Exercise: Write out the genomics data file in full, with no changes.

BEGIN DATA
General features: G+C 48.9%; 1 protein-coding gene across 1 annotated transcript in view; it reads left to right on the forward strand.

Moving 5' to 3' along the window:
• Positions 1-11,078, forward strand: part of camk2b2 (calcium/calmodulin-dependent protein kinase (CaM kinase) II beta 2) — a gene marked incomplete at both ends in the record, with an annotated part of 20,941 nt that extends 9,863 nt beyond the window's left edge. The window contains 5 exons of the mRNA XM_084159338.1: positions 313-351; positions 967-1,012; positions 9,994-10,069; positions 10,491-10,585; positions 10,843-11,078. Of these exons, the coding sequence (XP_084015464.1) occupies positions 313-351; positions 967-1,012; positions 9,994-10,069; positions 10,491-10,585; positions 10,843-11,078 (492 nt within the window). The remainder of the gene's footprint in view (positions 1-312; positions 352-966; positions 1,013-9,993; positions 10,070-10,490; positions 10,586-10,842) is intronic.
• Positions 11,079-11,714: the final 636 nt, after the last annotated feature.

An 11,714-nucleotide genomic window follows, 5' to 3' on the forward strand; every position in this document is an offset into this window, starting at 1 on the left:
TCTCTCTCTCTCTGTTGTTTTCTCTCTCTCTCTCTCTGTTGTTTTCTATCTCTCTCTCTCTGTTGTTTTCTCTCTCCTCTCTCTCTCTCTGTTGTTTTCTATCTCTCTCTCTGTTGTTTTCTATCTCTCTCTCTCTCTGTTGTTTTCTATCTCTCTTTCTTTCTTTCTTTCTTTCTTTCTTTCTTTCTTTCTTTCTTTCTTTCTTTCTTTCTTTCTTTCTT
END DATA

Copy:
General features: G+C 48.9%; 1 protein-coding gene across 1 annotated transcript in view; it reads left to right on the forward strand.

Moving 5' to 3' along the window:
• Positions 1-11,078, forward strand: part of camk2b2 (calcium/calmodulin-dependent protein kinase (CaM kinase) II beta 2) — a gene marked incomplete at both ends in the record, with an annotated part of 20,941 nt that extends 9,863 nt beyond the window's left edge. The window contains 5 exons of the mRNA XM_084159338.1: positions 313-351; positions 967-1,012; positions 9,994-10,069; positions 10,491-10,585; positions 10,843-11,078. Of these exons, the coding sequence (XP_084015464.1) occupies positions 313-351; positions 967-1,012; positions 9,994-10,069; positions 10,491-10,585; positions 10,843-11,078 (492 nt within the window). The remainder of the gene's footprint in view (positions 1-312; positions 352-966; positions 1,013-9,993; positions 10,070-10,490; positions 10,586-10,842) is intronic.
• Positions 11,079-11,714: the final 636 nt, after the last annotated feature.

An 11,714-nucleotide genomic window follows, 5' to 3' on the forward strand; every position in this document is an offset into this window, starting at 1 on the left:
TCTCTCTCTCTCTGTTGTTTTCTCTCTCTCTCTCTCTGTTGTTTTCTATCTCTCTCTCTCTGTTGTTTTCTCTCTCCTCTCTCTCTCTCTGTTGTTTTCTATCTCTCTCTCTGTTGTTTTCTATCTCTCTCTCTCTCTGTTGTTTTCTATCTCTCTTTCTTTCTTTCTTTCTTTCTTTCTTTCTTTCTTTCTTTCTTTCTTTCTTTCTTTCTTTCTTTCTT